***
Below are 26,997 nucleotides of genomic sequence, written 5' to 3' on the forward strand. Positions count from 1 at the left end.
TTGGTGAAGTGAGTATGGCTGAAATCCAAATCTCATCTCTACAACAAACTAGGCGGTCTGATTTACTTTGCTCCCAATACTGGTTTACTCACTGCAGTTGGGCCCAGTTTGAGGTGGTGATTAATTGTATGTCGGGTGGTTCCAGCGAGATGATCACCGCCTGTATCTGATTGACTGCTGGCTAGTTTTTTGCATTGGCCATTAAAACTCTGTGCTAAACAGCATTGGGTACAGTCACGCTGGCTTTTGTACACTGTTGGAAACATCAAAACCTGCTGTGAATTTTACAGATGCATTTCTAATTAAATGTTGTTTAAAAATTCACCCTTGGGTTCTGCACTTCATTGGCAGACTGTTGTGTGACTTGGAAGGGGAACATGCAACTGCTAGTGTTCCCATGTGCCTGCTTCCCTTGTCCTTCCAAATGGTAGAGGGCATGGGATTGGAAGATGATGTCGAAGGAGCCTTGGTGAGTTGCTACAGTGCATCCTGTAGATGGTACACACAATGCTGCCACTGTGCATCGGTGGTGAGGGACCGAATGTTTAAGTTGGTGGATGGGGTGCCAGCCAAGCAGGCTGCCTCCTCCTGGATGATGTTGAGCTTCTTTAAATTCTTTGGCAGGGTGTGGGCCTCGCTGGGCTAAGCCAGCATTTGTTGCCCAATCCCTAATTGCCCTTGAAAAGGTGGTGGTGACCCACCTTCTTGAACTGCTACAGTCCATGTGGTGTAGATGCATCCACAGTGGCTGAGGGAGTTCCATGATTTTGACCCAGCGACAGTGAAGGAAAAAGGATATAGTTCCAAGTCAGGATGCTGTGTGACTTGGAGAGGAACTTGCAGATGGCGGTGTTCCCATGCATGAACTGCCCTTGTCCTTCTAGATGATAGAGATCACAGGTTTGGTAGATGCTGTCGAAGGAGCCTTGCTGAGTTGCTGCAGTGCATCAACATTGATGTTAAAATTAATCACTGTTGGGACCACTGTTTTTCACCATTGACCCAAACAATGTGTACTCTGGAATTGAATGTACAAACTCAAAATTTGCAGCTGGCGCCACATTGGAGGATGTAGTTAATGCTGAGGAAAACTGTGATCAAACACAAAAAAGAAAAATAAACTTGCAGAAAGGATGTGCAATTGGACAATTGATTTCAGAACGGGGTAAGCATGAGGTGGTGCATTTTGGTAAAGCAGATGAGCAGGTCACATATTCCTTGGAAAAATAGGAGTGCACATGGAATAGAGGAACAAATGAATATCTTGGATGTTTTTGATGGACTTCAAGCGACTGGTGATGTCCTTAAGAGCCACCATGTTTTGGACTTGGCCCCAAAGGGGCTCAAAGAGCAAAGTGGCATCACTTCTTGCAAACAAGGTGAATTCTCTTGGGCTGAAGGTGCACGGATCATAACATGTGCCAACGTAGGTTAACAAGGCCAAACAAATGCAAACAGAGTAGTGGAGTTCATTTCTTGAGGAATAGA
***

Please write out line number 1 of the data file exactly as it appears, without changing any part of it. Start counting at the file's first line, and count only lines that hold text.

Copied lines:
Below are 26,997 nucleotides of genomic sequence, written 5' to 3' on the forward strand. Positions count from 1 at the left end.